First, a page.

Drugs tainted with bits of rubber, carbon and other undeclared materials have fueled several recalls in recent years. After a pharmacy's complaint about one vial, Teva Pharmaceutical is the latest to pull a batch.
Teva is recalling one lot of its cancer med topotecan injection after a pharmacy complaint flagged the presence of a single glass particulate in a vial of the drug. A follow-up review of the suspect sample turned up two other particles, which have been identified as grey silicone and “translucent, colorless cotton fiber,” a notice on the FDA’s website said.
Teva let customers know about the product pull June 18. It said it hadn’t received any side effect reports or additional particle complaints by the time it announced the recall on June 30.
Injecting a drug that’s polluted with particulates can cause mild reactions such as injection-site irritation or swelling. If particulates reach the blood vessels, however, they can make their way to the organs and block blood vessels in the heart, lungs or brain, potentially leading to stroke or even death, the FDA said.
“While the health hazard risk could be severe if particulate matter is infused,” Teva’s internal investigation found the odds were “remote or unlikely” that patients would be exposed to the affected product, the FDA said.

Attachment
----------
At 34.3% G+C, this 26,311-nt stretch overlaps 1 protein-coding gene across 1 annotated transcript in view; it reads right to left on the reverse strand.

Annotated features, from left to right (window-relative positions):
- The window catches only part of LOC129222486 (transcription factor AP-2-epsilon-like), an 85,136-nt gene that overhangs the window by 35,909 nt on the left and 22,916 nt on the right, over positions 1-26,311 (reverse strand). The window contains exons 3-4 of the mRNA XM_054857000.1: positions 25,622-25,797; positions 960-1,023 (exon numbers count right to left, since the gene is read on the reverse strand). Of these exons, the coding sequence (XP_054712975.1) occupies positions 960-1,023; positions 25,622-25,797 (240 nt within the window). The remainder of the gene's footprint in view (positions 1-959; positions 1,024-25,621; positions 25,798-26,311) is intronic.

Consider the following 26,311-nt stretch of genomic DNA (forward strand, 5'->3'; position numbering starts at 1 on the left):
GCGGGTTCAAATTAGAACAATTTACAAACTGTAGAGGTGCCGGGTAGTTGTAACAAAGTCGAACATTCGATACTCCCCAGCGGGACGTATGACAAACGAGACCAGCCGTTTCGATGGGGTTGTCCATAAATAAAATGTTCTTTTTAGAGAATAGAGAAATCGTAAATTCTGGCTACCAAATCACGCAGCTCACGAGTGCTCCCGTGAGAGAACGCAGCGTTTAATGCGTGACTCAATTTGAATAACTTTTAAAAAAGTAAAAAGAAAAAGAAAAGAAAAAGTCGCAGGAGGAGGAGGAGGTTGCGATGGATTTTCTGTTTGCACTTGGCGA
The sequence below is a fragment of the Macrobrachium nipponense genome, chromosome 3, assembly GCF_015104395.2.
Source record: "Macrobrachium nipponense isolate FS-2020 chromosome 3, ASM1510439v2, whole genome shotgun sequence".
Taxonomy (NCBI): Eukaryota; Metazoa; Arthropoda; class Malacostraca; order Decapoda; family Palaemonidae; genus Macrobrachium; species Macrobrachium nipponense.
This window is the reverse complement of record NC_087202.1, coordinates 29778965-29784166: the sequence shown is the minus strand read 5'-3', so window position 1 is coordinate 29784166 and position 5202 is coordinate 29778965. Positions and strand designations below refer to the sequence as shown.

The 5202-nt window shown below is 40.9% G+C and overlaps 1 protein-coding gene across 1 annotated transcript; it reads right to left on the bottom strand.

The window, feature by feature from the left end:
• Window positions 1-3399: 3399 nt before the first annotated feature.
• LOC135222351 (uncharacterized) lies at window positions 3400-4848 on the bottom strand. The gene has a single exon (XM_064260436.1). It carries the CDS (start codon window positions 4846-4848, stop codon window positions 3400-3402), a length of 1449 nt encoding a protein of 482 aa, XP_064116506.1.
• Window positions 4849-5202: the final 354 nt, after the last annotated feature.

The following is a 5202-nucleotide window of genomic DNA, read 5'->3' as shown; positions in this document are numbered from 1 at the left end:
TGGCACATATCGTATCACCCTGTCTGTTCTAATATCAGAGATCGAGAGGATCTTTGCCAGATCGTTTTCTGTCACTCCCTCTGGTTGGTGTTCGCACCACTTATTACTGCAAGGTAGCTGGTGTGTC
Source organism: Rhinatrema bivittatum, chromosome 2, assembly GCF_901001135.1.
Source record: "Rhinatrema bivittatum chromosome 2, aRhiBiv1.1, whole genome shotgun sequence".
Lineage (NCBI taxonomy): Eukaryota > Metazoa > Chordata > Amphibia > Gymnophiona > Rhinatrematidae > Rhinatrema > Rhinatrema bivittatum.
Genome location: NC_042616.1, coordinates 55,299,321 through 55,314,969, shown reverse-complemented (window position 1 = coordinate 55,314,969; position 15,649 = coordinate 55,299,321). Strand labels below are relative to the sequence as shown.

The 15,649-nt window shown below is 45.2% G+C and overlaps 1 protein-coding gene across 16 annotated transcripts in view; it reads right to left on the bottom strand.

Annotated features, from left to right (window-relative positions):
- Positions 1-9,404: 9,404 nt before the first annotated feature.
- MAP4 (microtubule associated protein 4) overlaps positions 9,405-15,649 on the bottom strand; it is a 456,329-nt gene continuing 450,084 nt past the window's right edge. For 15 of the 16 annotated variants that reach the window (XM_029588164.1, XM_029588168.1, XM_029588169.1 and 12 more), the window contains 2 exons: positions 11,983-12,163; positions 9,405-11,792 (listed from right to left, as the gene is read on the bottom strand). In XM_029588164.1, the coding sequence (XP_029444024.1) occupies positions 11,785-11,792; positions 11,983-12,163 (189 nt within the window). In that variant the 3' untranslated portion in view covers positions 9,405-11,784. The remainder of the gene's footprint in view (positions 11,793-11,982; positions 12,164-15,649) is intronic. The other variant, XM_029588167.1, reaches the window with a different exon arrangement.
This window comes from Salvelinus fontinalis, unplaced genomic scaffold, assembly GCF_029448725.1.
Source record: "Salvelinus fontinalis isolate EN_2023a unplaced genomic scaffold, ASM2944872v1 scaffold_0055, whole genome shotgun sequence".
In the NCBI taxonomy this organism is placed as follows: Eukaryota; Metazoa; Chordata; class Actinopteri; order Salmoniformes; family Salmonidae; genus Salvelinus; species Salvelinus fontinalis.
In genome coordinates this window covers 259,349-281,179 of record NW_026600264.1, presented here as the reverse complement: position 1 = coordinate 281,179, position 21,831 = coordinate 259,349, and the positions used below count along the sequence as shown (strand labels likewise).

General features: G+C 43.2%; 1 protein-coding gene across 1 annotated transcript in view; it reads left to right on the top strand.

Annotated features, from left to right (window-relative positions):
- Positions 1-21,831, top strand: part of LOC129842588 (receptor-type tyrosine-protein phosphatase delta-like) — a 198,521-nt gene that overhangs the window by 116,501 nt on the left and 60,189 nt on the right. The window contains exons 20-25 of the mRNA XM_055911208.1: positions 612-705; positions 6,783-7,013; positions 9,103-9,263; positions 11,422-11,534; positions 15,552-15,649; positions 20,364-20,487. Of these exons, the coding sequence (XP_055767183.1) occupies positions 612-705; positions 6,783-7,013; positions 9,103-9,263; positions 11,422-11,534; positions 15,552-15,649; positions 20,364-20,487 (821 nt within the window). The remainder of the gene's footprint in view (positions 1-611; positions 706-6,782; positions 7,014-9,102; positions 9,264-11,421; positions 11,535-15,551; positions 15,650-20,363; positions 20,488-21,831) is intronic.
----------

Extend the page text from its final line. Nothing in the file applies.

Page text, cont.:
Teva sent the batch, which was due to expire April 2022, to six wholesalers across the U.S. The drug is packaged in 4-mg/4-mL single-use vials. Teva didn’t say how many vials were in the recalled lot. The company didn’t immediately respond to Fierce Pharma’s request for comment.
On its own, topotecan injection can be used to treat metastatic ovarian cancer in patients whose disease worsens on or after first or subsequent rounds of chemotherapy, plus certain non-small cell lung cancer patients. The drug is also used in combination with the chemotherapy cisplatin to treat stage IV-B recurrent or persistent cervical cancer that doesn’t respond to therapy.
Teva’s not the only company to run into particle concerns with its drugs in recent years. At the start of the year, Fresenius Kabi yanked one lot of its pain med ketorolac tromethamine injection after particles appeared in reserve samples. That was Fresenius’ second ketorolac tromethamine recall in less than a year. Previously, the company withdrew 13 lots of the drug in May 2020 after particulates made of carbon, silicon, oxygen and polyamide turned up in eight vials.
Takeda’s rare disease med Natpara offers another cautionary tale. The company in September 2019 recalled all U.S. doses of the injected hypoparathyroidism drug on the small chance that rubber particles could shed into the drug’s injector. In April of this year, the company said it had “made progress” but “not yet reached a solution” on its Natpara particulate problems.